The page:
ONFE’s Volunteers in Education (OVIE) program brings volunteers from the community into classrooms, to help educators ensure the academic success and well-being of their students. To kickstart ONFE’s Volunteer Month, we’re featuring the incredible work from a team of volunteers at Bell High School, home to the Bell Bruins!
When we visited educator Julia Coe’s Developmental Disabilities Program at Bell High School to see what some of ONFE’s volunteers were up to, we were blown away by the impact they had on the students. Julia’s classroom teaches life skills to increase independence and offers opportunities to learn and grow for individuals living with intellectual and developmental disabilities. Julia is quick to point out how valuable her many volunteers are to her and her students: “They do amazing things. Volunteers make a huge difference.”
When asked why he volunteers, David replied, “It’s something to look forward to; it’s not a chore.” When he walked into the room, the students’ faces lit up; they were all very excited to see him. Last year, David entertained them with his many camping stories, and he even showed them how to make batteries with lemons!
We wondered if anything surprised David about his volunteer experience these last two years: “One thing that’s surprised me is seeing the students’ improvements in gym class. Monday morning is skating morning, so they all go skating. One of the students now skates for the entire hour. She went from clinging to the boards to skating around the arena. A lot of them never laced skates on before.” Volunteers are a huge help to Julia and her class; even volunteers who come in for an hour a week help provide needed one-on-support to individual students.
When Peter and Virginia arrived, the class buzzed with excitement. When asked about their volunteer work, they said that it gave them a chance to make a difference in their retirement. Virginia spoke about her initial reservations: “The first semester of the first year was a challenge. We weren’t sure how to help. We had no experience with people with these types of challenges. It’s hard to know if you’re making a difference. My recent highlight was when I was playing a card game with one of the students and she said, ‘I don’t want to go home’.” Peter added, “You get attached.”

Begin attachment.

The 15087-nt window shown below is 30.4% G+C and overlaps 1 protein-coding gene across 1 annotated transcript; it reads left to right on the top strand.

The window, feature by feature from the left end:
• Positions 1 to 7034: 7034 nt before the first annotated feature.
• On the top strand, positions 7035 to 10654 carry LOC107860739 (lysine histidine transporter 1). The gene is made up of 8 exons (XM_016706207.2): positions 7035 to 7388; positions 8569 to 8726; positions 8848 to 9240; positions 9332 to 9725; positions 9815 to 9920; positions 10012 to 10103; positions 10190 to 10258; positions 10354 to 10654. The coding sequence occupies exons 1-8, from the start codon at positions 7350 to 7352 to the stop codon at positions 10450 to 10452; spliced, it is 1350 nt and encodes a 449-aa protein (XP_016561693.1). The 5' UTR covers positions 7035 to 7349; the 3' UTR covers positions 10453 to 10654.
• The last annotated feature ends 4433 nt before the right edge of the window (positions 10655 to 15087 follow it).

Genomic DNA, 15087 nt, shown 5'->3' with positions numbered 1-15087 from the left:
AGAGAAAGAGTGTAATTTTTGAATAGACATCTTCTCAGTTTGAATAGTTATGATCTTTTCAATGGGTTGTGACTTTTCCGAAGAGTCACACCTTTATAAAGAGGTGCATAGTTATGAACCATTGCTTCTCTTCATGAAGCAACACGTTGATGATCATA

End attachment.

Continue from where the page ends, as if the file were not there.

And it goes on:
The classroom builds a community that the students feel safe in and encourages them to return after they graduate; they are always welcomed back. Once a Bruin, always a Bruin! Even Emir, who’s only been volunteering in the classroom for two days, has built rapport with the students by cooking and cleaning with them: “The best thing I like about the students is that they don’t hate, they just love. They don’t expect anything back from you; they just love you unconditionally.”
Sheileagh, another volunteer in Julia’s class who drops in on Thursdays, loves getting out of the house and interacting with students as she typically works from home. When asked what she learned about herself from volunteering, she said, “I think I should have been a teacher! It’s an environment that feels very supportive and warm.” Every time she walks into the classroom, Darwin, a student, excitedly calls her name. “You feel like a movie star!”, said Sheileagh.
It is the impact that these volunteers make that helps students develop skills that they may not have the chance to develop elsewhere. Julia is a wonderful teacher who goes above and beyond for her students, but she insists that her volunteers are essential to her work: “I’m good because I have them.”
Want to make an impact just like David, Peter, Virginia, and Sheileagh? Become a volunteer in our community and help teachers like Julia make an impact on students! onfe-rope.ca/our-work/ottawa-volunteers-in-education/how-to-become-a-volunteer/